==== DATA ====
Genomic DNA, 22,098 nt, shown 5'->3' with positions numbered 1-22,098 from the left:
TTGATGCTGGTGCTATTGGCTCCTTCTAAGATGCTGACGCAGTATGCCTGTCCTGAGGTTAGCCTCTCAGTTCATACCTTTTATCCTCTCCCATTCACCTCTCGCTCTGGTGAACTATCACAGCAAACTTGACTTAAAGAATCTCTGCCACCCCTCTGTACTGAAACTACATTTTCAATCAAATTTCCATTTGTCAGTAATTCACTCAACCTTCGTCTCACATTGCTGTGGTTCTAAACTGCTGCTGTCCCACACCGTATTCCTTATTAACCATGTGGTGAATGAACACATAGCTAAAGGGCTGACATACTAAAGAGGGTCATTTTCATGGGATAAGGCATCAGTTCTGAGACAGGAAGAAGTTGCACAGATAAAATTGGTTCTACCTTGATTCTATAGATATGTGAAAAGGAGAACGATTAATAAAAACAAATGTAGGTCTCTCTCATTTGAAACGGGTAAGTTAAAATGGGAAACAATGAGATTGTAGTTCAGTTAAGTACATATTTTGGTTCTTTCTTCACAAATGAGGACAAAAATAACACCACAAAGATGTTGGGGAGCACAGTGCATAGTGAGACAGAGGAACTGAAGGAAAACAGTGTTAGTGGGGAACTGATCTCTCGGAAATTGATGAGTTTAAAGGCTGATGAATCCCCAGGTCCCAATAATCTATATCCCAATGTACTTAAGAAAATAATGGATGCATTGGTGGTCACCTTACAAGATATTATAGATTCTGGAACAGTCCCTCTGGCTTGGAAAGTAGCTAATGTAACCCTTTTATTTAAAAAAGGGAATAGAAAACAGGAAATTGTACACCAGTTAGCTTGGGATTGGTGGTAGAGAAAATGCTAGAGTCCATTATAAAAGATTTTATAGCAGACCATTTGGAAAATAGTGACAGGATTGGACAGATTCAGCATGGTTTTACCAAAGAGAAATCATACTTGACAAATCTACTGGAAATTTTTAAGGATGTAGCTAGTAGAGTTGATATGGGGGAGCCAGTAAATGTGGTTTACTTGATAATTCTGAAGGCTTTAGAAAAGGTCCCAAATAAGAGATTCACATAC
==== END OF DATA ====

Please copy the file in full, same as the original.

Genomic DNA, 22,098 nt, shown 5'->3' with positions numbered 1-22,098 from the left:
TTGATGCTGGTGCTATTGGCTCCTTCTAAGATGCTGACGCAGTATGCCTGTCCTGAGGTTAGCCTCTCAGTTCATACCTTTTATCCTCTCCCATTCACCTCTCGCTCTGGTGAACTATCACAGCAAACTTGACTTAAAGAATCTCTGCCACCCCTCTGTACTGAAACTACATTTTCAATCAAATTTCCATTTGTCAGTAATTCACTCAACCTTCGTCTCACATTGCTGTGGTTCTAAACTGCTGCTGTCCCACACCGTATTCCTTATTAACCATGTGGTGAATGAACACATAGCTAAAGGGCTGACATACTAAAGAGGGTCATTTTCATGGGATAAGGCATCAGTTCTGAGACAGGAAGAAGTTGCACAGATAAAATTGGTTCTACCTTGATTCTATAGATATGTGAAAAGGAGAACGATTAATAAAAACAAATGTAGGTCTCTCTCATTTGAAACGGGTAAGTTAAAATGGGAAACAATGAGATTGTAGTTCAGTTAAGTACATATTTTGGTTCTTTCTTCACAAATGAGGACAAAAATAACACCACAAAGATGTTGGGGAGCACAGTGCATAGTGAGACAGAGGAACTGAAGGAAAACAGTGTTAGTGGGGAACTGATCTCTCGGAAATTGATGAGTTTAAAGGCTGATGAATCCCCAGGTCCCAATAATCTATATCCCAATGTACTTAAGAAAATAATGGATGCATTGGTGGTCACCTTACAAGATATTATAGATTCTGGAACAGTCCCTCTGGCTTGGAAAGTAGCTAATGTAACCCTTTTATTTAAAAAAGGGAATAGAAAACAGGAAATTGTACACCAGTTAGCTTGGGATTGGTGGTAGAGAAAATGCTAGAGTCCATTATAAAAGATTTTATAGCAGACCATTTGGAAAATAGTGACAGGATTGGACAGATTCAGCATGGTTTTACCAAAGAGAAATCATACTTGACAAATCTACTGGAAATTTTTAAGGATGTAGCTAGTAGAGTTGATATGGGGGAGCCAGTAAATGTGGTTTACTTGATAATTCTGAAGGCTTTAGAAAAGGTCCCAAATAAGAGATTCACATAC